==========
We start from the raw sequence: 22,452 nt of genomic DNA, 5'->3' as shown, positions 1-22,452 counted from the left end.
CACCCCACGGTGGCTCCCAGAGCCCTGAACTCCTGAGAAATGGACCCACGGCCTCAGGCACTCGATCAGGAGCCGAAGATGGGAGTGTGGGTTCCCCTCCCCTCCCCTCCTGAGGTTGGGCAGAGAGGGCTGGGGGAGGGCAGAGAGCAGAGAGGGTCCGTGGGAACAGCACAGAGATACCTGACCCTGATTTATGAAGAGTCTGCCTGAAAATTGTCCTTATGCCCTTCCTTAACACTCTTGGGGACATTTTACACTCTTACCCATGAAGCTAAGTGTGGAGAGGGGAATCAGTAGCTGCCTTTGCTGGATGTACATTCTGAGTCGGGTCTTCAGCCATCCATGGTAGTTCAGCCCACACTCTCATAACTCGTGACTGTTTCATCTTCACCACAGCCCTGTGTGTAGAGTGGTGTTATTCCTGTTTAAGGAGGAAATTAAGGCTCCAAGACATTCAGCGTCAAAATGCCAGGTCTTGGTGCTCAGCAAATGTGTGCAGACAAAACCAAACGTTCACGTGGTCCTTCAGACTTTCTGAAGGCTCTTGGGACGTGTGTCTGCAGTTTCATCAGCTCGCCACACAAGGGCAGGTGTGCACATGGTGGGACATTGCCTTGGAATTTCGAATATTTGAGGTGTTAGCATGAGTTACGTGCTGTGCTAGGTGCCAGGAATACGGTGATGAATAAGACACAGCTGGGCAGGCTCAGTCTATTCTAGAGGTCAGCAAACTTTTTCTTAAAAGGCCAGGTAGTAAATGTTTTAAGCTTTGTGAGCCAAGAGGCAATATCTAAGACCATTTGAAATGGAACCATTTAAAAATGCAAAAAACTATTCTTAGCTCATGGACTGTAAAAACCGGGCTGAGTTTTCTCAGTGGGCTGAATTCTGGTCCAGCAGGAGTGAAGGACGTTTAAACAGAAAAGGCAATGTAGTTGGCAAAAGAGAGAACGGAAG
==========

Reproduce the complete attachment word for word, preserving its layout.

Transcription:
We start from the raw sequence: 22,452 nt of genomic DNA, 5'->3' as shown, positions 1-22,452 counted from the left end.
CACCCCACGGTGGCTCCCAGAGCCCTGAACTCCTGAGAAATGGACCCACGGCCTCAGGCACTCGATCAGGAGCCGAAGATGGGAGTGTGGGTTCCCCTCCCCTCCCCTCCTGAGGTTGGGCAGAGAGGGCTGGGGGAGGGCAGAGAGCAGAGAGGGTCCGTGGGAACAGCACAGAGATACCTGACCCTGATTTATGAAGAGTCTGCCTGAAAATTGTCCTTATGCCCTTCCTTAACACTCTTGGGGACATTTTACACTCTTACCCATGAAGCTAAGTGTGGAGAGGGGAATCAGTAGCTGCCTTTGCTGGATGTACATTCTGAGTCGGGTCTTCAGCCATCCATGGTAGTTCAGCCCACACTCTCATAACTCGTGACTGTTTCATCTTCACCACAGCCCTGTGTGTAGAGTGGTGTTATTCCTGTTTAAGGAGGAAATTAAGGCTCCAAGACATTCAGCGTCAAAATGCCAGGTCTTGGTGCTCAGCAAATGTGTGCAGACAAAACCAAACGTTCACGTGGTCCTTCAGACTTTCTGAAGGCTCTTGGGACGTGTGTCTGCAGTTTCATCAGCTCGCCACACAAGGGCAGGTGTGCACATGGTGGGACATTGCCTTGGAATTTCGAATATTTGAGGTGTTAGCATGAGTTACGTGCTGTGCTAGGTGCCAGGAATACGGTGATGAATAAGACACAGCTGGGCAGGCTCAGTCTATTCTAGAGGTCAGCAAACTTTTTCTTAAAAGGCCAGGTAGTAAATGTTTTAAGCTTTGTGAGCCAAGAGGCAATATCTAAGACCATTTGAAATGGAACCATTTAAAAATGCAAAAAACTATTCTTAGCTCATGGACTGTAAAAACCGGGCTGAGTTTTCTCAGTGGGCTGAATTCTGGTCCAGCAGGAGTGAAGGACGTTTAAACAGAAAAGGCAATGTAGTTGGCAAAAGAGAGAACGGAAG